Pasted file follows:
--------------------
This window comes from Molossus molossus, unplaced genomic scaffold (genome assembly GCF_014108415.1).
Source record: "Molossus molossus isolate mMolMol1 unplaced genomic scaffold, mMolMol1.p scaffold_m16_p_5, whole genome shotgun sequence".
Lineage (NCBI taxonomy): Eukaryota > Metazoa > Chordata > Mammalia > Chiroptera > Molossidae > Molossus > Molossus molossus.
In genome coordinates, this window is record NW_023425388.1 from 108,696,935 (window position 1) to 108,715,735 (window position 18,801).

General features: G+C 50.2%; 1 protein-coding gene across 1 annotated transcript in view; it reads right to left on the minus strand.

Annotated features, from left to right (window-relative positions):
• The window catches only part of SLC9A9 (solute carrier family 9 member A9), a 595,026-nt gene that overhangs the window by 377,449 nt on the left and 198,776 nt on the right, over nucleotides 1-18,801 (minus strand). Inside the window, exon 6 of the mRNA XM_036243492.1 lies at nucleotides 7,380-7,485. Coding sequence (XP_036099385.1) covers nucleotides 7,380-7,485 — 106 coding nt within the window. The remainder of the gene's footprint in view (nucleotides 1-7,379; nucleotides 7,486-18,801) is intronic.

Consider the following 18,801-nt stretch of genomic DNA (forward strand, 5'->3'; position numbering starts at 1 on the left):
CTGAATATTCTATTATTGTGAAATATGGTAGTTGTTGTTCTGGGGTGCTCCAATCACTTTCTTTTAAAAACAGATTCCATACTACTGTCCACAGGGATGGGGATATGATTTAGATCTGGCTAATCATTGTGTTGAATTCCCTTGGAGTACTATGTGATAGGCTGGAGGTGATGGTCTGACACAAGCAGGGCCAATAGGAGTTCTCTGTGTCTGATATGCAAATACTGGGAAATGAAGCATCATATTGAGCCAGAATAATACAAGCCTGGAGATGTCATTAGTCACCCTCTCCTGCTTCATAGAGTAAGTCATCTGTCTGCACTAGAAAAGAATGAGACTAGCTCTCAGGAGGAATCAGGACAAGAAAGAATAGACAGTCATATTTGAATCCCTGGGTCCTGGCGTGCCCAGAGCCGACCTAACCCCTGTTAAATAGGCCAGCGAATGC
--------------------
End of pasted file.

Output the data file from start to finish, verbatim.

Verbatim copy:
This window comes from Molossus molossus, unplaced genomic scaffold (genome assembly GCF_014108415.1).
Source record: "Molossus molossus isolate mMolMol1 unplaced genomic scaffold, mMolMol1.p scaffold_m16_p_5, whole genome shotgun sequence".
Lineage (NCBI taxonomy): Eukaryota > Metazoa > Chordata > Mammalia > Chiroptera > Molossidae > Molossus > Molossus molossus.
In genome coordinates, this window is record NW_023425388.1 from 108,696,935 (window position 1) to 108,715,735 (window position 18,801).

General features: G+C 50.2%; 1 protein-coding gene across 1 annotated transcript in view; it reads right to left on the minus strand.

Annotated features, from left to right (window-relative positions):
• The window catches only part of SLC9A9 (solute carrier family 9 member A9), a 595,026-nt gene that overhangs the window by 377,449 nt on the left and 198,776 nt on the right, over nucleotides 1-18,801 (minus strand). Inside the window, exon 6 of the mRNA XM_036243492.1 lies at nucleotides 7,380-7,485. Coding sequence (XP_036099385.1) covers nucleotides 7,380-7,485 — 106 coding nt within the window. The remainder of the gene's footprint in view (nucleotides 1-7,379; nucleotides 7,486-18,801) is intronic.

Consider the following 18,801-nt stretch of genomic DNA (forward strand, 5'->3'; position numbering starts at 1 on the left):
CTGAATATTCTATTATTGTGAAATATGGTAGTTGTTGTTCTGGGGTGCTCCAATCACTTTCTTTTAAAAACAGATTCCATACTACTGTCCACAGGGATGGGGATATGATTTAGATCTGGCTAATCATTGTGTTGAATTCCCTTGGAGTACTATGTGATAGGCTGGAGGTGATGGTCTGACACAAGCAGGGCCAATAGGAGTTCTCTGTGTCTGATATGCAAATACTGGGAAATGAAGCATCATATTGAGCCAGAATAATACAAGCCTGGAGATGTCATTAGTCACCCTCTCCTGCTTCATAGAGTAAGTCATCTGTCTGCACTAGAAAAGAATGAGACTAGCTCTCAGGAGGAATCAGGACAAGAAAGAATAGACAGTCATATTTGAATCCCTGGGTCCTGGCGTGCCCAGAGCCGACCTAACCCCTGTTAAATAGGCCAGCGAATGC